More proof Jets aren't Revis-dependent

Remember in September 2008 when Bill Belichick stood in front of reporters and, with a straight face, suggested the New England Patriots still could win without Tom Brady?

Turns out he was correct. The Patriots went 11-5 with Matt Cassel, who hadn't started a game since high school.

Yet some people think New York Jets coach Rex Ryan is in denial about remaining a contender even if cornerback Darrelle Revis doesn't play.

Two statistical analysts agree with Ryan.

In an ESPN Insider column, KC Joyner breaks out some data to make his point. The metrics seem to indicate Revis' amazing season last year -- he led all cornerbacks by allowing only 3.6 yards per attempt against him -- relied more on Ryan's defense than vice versa. Three Jets cornerbacks ranked among the top 20 in average yards allowed.

Joyner also explains, with the help of former Jets linebacker Greg Buttle, how Ryan's schemes funneled the ball to Revis and that Antonio Cromartie, Dwight Lowery and first-round pick Kyle Wilson will be sufficient.

Khaled Elsayed of ProFootballFocus.com put together a Revis review called "Should they pay or should he go?" (Elsayed similarly broke down New England Patriots guard Logan Mankins, deciding the Patriots ought to fork it over.)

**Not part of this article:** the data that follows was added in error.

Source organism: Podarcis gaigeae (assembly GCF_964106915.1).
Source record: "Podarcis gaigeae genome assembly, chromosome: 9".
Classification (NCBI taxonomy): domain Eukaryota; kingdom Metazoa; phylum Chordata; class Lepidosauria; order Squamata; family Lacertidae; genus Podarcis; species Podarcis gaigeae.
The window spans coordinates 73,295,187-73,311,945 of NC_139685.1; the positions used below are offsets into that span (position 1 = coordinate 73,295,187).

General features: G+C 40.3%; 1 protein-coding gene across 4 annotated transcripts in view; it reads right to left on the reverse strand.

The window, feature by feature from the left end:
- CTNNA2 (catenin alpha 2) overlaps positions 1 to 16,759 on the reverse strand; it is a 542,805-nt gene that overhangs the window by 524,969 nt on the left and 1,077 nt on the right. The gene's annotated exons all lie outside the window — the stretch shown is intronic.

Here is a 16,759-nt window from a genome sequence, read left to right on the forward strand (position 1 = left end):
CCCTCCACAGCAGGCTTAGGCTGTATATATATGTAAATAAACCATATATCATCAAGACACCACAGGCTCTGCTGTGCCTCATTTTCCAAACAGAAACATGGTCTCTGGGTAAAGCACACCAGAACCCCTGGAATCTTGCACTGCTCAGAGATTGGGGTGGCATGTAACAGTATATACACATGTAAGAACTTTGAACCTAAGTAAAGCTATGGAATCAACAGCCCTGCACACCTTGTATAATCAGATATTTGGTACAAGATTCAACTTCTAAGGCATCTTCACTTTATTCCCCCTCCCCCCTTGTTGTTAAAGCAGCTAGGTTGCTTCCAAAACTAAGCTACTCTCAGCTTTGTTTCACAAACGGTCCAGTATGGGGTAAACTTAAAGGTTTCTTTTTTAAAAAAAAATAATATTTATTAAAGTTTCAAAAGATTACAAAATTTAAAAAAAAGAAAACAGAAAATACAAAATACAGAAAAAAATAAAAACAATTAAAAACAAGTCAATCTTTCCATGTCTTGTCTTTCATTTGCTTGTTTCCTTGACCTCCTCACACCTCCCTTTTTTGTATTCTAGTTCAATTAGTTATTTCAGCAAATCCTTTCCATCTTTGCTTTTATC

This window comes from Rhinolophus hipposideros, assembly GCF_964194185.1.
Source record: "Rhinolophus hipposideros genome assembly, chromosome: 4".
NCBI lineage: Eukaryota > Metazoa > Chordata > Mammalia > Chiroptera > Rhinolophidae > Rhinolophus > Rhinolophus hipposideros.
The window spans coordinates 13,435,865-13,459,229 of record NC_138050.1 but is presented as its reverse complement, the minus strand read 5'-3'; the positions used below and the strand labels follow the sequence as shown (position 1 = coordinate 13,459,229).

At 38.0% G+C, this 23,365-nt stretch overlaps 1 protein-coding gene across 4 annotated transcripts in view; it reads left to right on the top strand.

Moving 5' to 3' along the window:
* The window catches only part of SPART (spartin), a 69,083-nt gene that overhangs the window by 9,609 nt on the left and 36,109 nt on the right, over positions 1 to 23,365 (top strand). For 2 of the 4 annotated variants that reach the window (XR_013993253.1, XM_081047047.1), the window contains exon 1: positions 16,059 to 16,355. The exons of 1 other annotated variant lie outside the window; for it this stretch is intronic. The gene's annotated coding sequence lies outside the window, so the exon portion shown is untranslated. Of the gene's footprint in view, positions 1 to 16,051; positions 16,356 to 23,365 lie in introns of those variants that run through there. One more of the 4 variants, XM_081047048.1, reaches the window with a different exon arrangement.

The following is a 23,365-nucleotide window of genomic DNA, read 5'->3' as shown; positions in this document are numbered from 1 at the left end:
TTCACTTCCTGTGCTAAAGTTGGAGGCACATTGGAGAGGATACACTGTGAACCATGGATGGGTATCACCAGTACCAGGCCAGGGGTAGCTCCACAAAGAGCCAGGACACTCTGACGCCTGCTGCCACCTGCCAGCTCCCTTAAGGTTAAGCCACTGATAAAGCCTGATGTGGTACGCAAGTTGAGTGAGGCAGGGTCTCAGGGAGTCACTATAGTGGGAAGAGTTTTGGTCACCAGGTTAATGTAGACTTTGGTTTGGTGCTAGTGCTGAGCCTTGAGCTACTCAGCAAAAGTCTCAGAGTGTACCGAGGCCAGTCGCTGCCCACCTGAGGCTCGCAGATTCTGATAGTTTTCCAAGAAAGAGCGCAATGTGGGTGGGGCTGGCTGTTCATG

Elsayed presents some data of his own and reaches the conclusion the Jets need Revis, but he's not worth the money Revis wants.

"Revis rightfully wants to be the highest-paid cornerback in the league," Elsayed writes. "His play dictates that he should want this. But [Oakland Raiders cornerback Nnamdi Asomugha's] deal is an anomaly in the world of NFL, and Revis would be best served looking at his other peers for a more realistic value. ... The Jets need Revis to challenge for a Super Bowl, but redefining the structure for cornerback contracts creates issues in the long term. ... The Jets are caught in a difficult position, but playing hard ball is the right thing for the organization, even if it means the best defensive player in the league doesn't see the field."